Costain’s £170m bid is likely to remain the only offer and will not increase, say analysts
An imminent refinancing of debt by Mouchel is unlikely to lead to an influx of new parties interested in buying the firm, or to an increased bid from Costain, according to analysts.
Last week Mouchel said an announcement on the refinancing was imminent as it “expects to finalise the new facilities shortly”.
Finalising the refinancing has been a key issue for its management, who initially expected to have the refinancing concluded by March.
But it may not be a major catalyst for a new bid from a third party, or a higher bid from Costain.
“If you read between the lines, Mouchel are on track for a successful refinancing of their banking facilities but this is no longer new news and wouldn’t have a big effect on their share price”, said Peel Hunt analyst Andrew Nussey.
“Their current trading is probably more important than a refinancing”.
A successful refinancing of Mouchel’s debt is likely to be more important to management than investors, according to Mark Fleetwood, analyst at Brewin Dolphin.
“The board wouldn’t want to move before a refinancing takes place as they may view it as having the potential to create more interest [from potential bidders].
“Current shareholders who bought in for the recovery potential will see the refinancing as a good thing but it’s really just a side issue now.”
Costain increased its bid for Mouchel for a second time last week, to 153p per share, valuing the firm at £170m.
It previously made an offer of 105p when Mouchel shares were trading at just 56p in December. Its second offer of 135p was rejected.
As part of its defence, or as a direct condition of its refinancing, Mouchel could sell one or more of its subsidiaries. The Middle East division is seen as most likely to be offloaded.
Its value is unlikely to have a material impact on the financial health of the business though.
“The Middle-East business isn’t worth very much and they have been a willing seller for a while” said Fleetwood. “It may only be worth around £5m, give or take”.
While advising shareholders to “take no action” in reference to Costain’s third bid last week, Mouchel also disclosed that it had been subject to a number of approaches from potentially interested parties.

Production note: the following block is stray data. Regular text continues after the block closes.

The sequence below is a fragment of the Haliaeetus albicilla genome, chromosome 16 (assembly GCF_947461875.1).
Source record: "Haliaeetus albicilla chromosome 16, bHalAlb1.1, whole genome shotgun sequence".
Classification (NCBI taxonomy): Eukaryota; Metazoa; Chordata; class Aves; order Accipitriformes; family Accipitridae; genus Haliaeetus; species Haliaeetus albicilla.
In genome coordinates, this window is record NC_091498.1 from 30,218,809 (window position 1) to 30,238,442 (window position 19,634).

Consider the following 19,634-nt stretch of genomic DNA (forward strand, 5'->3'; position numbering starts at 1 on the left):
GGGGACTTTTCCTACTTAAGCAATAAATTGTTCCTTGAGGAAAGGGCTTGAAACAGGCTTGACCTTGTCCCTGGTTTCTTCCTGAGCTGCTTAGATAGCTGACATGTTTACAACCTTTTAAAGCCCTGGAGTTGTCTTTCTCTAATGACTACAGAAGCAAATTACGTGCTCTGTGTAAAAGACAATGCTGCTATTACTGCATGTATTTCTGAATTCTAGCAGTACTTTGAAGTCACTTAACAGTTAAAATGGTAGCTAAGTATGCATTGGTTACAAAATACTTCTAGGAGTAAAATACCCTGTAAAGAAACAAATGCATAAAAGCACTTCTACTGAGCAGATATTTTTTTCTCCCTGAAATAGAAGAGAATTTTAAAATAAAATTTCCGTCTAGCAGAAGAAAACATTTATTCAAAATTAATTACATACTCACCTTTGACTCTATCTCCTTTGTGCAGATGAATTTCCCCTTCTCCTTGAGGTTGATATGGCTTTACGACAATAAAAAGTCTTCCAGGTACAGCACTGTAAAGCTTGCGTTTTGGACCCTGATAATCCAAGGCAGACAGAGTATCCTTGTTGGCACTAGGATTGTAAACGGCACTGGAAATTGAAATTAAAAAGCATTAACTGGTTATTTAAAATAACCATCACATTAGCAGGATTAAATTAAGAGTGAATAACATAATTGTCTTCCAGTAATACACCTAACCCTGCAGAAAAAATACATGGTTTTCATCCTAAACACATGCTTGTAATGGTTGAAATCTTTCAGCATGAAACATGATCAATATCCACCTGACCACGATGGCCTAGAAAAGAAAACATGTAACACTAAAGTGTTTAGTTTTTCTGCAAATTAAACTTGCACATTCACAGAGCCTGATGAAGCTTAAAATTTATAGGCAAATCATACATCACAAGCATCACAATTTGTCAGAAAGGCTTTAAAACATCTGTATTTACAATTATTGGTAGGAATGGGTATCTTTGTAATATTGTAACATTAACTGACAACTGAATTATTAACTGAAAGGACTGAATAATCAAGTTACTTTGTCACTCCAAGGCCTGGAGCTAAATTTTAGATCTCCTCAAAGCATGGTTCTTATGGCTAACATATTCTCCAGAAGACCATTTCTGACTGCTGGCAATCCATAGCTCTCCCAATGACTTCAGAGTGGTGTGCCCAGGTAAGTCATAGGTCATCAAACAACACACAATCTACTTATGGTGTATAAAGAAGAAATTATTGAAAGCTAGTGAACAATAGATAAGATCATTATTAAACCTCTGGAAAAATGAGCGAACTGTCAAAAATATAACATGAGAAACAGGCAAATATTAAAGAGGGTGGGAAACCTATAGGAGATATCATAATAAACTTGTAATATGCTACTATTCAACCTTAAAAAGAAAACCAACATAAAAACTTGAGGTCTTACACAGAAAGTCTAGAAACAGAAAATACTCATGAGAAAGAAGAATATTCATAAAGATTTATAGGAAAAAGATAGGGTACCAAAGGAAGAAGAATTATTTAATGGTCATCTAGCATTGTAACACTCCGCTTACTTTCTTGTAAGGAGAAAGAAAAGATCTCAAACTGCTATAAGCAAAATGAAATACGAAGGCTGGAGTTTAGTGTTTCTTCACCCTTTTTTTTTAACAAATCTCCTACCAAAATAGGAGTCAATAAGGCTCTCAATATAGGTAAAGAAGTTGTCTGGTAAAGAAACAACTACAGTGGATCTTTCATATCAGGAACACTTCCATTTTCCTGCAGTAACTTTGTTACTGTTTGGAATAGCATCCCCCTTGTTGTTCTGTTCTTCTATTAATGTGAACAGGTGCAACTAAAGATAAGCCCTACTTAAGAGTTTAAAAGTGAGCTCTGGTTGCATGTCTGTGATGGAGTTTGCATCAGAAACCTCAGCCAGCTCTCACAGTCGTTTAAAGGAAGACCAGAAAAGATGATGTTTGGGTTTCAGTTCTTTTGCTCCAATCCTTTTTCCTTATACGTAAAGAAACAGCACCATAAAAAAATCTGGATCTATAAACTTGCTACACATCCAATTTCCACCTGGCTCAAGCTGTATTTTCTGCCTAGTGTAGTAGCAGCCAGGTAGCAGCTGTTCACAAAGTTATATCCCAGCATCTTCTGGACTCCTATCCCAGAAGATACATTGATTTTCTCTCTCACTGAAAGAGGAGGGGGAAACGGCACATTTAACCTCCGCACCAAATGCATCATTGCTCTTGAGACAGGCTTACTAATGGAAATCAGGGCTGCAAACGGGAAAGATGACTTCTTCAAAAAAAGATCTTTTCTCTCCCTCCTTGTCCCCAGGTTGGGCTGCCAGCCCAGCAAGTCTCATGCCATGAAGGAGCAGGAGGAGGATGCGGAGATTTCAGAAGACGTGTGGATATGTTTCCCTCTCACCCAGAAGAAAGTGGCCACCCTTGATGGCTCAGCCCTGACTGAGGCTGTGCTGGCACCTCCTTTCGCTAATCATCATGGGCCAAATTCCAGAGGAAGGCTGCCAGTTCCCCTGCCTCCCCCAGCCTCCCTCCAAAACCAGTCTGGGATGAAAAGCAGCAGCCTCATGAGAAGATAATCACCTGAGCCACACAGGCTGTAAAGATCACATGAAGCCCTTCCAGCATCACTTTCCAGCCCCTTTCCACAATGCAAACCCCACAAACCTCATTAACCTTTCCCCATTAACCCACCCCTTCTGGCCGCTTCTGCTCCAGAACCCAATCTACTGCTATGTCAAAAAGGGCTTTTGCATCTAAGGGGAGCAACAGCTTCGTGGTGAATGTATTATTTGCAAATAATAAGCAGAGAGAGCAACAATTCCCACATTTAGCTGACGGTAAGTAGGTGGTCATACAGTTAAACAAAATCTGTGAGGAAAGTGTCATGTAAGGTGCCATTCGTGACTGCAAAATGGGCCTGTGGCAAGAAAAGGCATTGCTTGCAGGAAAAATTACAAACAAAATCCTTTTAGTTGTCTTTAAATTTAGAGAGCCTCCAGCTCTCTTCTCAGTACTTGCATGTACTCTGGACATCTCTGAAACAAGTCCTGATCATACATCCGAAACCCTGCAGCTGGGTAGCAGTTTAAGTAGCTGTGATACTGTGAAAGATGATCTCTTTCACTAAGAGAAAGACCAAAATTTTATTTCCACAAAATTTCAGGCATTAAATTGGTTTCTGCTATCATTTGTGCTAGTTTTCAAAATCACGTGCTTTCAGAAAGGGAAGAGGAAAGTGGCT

However, Costain’s £170m bid remains the only firm offer on the table.
Why Mouchel is refinancing
Many things will not be achieved by a successful refinancing of Mouchel’s debt, but there are some positives to be drawn.
First, it allows the board to focus on running the business. Time is scarce when managing a business this size and negotiations are bound to be a big drain.
Just as important to management will be the relief when negotiations are complete. Refinancing should create a floor under the share price, regardless of whether a new bid emerges, or Costain’s bid fails.
Finally, successfully concluding negotiations would strengthen thel board’s hand.
Mouchel and Costain: What the analysts think
Government departments are demanding more up-front working capital before awarding contracts and if Mouchel remains independent, it could end up being broken up as it doesn’t currently have this financial strength.
What Mouchel will need to do is target areas of growth for the future. This means that one or more business units could be sold in order to address its debt.
My advice would be that, all round, the risks are better with Costain.
Espirito Santo Investment Bank
Mouchel is clearly well progressed in terms of its refinancing but it doesn’t change the likelihood of another bid materialising when it’s completed. But certainty over their finances is definitely positive.
The refinancing moves Mouchel from a distressed firm to one where management’s hand in negotiations is significantly strengthened.
It becomes clear from talking to Mouchel management that they are not driven by their ego and there’s a genuine intention to deliver maximum shareholder value.
We are not convinced that sufficient shareholders would support the current bid it to enable it to go through. We would be surprised if Mouchel’s board supported a bid at this level given the longer term recovery potential they have alluded to.
The price looks reasonable on current estimates, but somewhat undemanding if you buy into the recovery potential.
Refinancing isn’t a massive issue for Costain as they have plenty of cash anyway and wouldn’t be too concerned by Mouchel’s debt.